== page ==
MIAMI – Today, non-governmental environmental organization Greenpeace trespassed Paris Charles de Gaulle Airport (CDG) and vandalized an Air France (AF) Boeing 777-200ER aircraft.
The group bypassed security in an action that could have endangered air safety, an action that was anything but green. Greenpeace “activists” illegally entered a strategically vulnerable facility. They then used banned equipment to vandalize AF property.
This action raises questions in CDG security. France has suffered several terrorist attacks in years past and airports have been critical targets. If a group of activists can enter the tarmac without proper checks and stay there for minutes, the fear is that something worse could happen.
As today’s action was a serious security breach, the airport is certainly set to improve further its security measures.
Not Really Green
The action itself is, again, still not green. The group damaged the aircraft’s surface with the ladders used, and we do not know if the paint itself was eco-friendly. The airline will now have to send this plane to maintenance checks where the repairs will also not be so eco-friendly.
Furthermore, Greenpeace had to use land vehicles to transport their ladders and equipment. 60% of transportation CO2 emissions come from cars and 26% from trucks. Not only that, if they had used electric cars, we could then talk about the “greenness” of the process involved in acquiring lithium. Finally, we have the subsequent criminal proceedings involving lots of papers, which mean the loss of trees.
In light of this, was the action for the environment really worth it?
Stop Targeting Aviation
Green “activists” have targetted civil aviation in the past. However, they fail to see that when doubling down on data, we can find that less than 4% of global CO2 emissions come from civil aviation. This 4% is vital for transportation as there is no current alternative to flying long-distance.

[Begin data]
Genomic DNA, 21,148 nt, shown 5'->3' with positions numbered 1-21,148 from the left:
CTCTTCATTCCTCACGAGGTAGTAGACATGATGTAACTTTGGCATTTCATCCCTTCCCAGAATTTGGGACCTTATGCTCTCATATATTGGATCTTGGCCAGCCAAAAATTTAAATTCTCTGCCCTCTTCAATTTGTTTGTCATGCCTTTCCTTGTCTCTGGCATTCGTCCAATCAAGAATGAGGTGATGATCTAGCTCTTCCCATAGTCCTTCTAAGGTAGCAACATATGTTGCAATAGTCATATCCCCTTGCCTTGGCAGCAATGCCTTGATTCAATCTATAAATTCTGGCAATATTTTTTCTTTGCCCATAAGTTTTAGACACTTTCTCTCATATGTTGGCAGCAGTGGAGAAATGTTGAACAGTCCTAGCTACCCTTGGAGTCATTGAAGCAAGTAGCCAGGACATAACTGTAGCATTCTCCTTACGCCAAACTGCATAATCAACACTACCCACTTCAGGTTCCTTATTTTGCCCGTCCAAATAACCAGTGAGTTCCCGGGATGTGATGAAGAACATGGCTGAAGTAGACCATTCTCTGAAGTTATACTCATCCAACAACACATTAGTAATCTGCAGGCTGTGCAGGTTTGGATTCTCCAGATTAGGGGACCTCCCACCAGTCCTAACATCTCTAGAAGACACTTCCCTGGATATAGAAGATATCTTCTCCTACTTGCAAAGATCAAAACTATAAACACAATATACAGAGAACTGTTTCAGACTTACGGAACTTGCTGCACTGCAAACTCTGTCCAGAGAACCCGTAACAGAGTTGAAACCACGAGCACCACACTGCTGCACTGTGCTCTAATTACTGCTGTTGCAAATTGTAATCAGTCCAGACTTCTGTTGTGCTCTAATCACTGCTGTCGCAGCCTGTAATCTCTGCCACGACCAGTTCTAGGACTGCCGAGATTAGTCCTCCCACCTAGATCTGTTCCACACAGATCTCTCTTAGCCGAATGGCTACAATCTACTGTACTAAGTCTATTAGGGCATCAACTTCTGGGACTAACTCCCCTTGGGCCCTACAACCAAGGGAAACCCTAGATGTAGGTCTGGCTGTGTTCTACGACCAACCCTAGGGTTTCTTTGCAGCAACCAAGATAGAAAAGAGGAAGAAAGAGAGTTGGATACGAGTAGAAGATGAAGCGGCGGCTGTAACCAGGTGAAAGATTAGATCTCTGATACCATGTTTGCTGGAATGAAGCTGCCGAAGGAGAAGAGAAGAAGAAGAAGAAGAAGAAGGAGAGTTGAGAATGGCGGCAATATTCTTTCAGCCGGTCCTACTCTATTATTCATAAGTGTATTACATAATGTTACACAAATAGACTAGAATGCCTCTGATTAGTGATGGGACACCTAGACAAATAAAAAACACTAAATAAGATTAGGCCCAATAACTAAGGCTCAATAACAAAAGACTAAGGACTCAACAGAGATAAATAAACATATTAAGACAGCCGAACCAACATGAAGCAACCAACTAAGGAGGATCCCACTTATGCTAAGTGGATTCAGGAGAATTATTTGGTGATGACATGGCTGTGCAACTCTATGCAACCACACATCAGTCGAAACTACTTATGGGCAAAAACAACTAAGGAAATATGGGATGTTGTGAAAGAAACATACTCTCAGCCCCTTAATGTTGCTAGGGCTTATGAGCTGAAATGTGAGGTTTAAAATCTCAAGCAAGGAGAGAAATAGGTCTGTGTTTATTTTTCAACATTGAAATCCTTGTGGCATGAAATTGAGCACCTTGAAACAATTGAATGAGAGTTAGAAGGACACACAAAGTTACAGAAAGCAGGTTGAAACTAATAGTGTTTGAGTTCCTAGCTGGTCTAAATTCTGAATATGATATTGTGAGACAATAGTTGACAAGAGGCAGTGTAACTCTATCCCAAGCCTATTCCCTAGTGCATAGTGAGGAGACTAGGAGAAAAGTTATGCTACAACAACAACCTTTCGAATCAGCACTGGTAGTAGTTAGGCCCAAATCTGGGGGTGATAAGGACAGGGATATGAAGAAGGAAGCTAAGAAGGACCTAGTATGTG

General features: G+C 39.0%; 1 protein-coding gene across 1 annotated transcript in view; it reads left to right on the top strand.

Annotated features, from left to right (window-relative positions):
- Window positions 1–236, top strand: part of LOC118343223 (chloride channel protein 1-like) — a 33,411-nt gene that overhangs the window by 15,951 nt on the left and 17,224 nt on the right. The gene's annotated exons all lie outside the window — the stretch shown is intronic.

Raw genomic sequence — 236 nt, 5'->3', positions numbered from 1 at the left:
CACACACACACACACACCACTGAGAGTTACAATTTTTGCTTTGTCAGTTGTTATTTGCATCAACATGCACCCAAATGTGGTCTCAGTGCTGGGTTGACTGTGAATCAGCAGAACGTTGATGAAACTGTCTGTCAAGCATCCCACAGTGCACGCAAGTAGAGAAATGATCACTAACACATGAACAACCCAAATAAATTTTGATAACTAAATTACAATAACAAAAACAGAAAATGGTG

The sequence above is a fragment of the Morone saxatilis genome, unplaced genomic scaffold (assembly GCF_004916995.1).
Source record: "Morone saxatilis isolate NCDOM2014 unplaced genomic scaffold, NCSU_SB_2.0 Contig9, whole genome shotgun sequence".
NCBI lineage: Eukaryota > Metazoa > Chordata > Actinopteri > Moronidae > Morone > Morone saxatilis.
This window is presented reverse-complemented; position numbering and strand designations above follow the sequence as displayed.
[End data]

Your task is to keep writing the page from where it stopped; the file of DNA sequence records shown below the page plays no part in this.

Environmental activist Greta Thunberg’s sea voyage proves this point. A crew had to fly to the US to bring the ship back, causing as many CO2 emissions as her sea voyage had saved. It seems that actions do not correspond to words here.
The truth of the matter is that aviation is making strides like never before to cut its environmental footprint. The industry is improving unlike other sectors to make Co2 emissions 4% even less. Flights are also becoming carbon and plastic neutral, airlines are testing out bio-fuels and the industry has been hard at work developing hydrogen-powered planes. It is in its best interest to do so.
While hyper-loops may doubtfully reduce aviation’s role in transportation, this will be in the long-term, and the aviation industry will remain and will do so with the target to become carbon-free. To justify today’s actions, Greenpeace published its opinion on future developments.
Greenpeace says its activists "entered" the tarmac at the airport to denounce the government's greenwashing on the air. In its relese, the group says that due to climate crisis, France needs "to regulate and reduce air traffic so that it is compatible with the Paris Agreement" while advocationg for the outright "abolition of short flights."
In any case, green organizations should also focus on the real issue: the other 96% that cause harm to the environment.
The fashion industry is responsible for twice as much greenhouse emissions as aviation and maritime transport combined. According to the study cited, by 2050, the fashion industry could be responsible for 26% of CO2 emissions. Greenpeace reported in 2018 that German fashion companies that committed to cut hazardous chemicals from their clothing production by 2020 had all achieved significant progress.
Why are there not any report from the group about what aviation industry is doing to cut its Co2 emissions?
A Greener Air Transport is Underway
With the retirement of old and long-haul aircraft such as the Boeing 747 and the A380 during the pandemic and the acquisition of new, low emissions aircraft across the board, the industry is poised, more than any other, to spearhead a greener air transport.
To know about what the industry is doing in relation to eco-friendly, hybrid, and carbon-free flight technology, Sustainable Air Fuels (SAF), AI-based aviation software, UAS, innovative aircraft design, and supersonic flight, you can read our Innovation series at Airways.
Featured image credits: Alain Jocard/AFP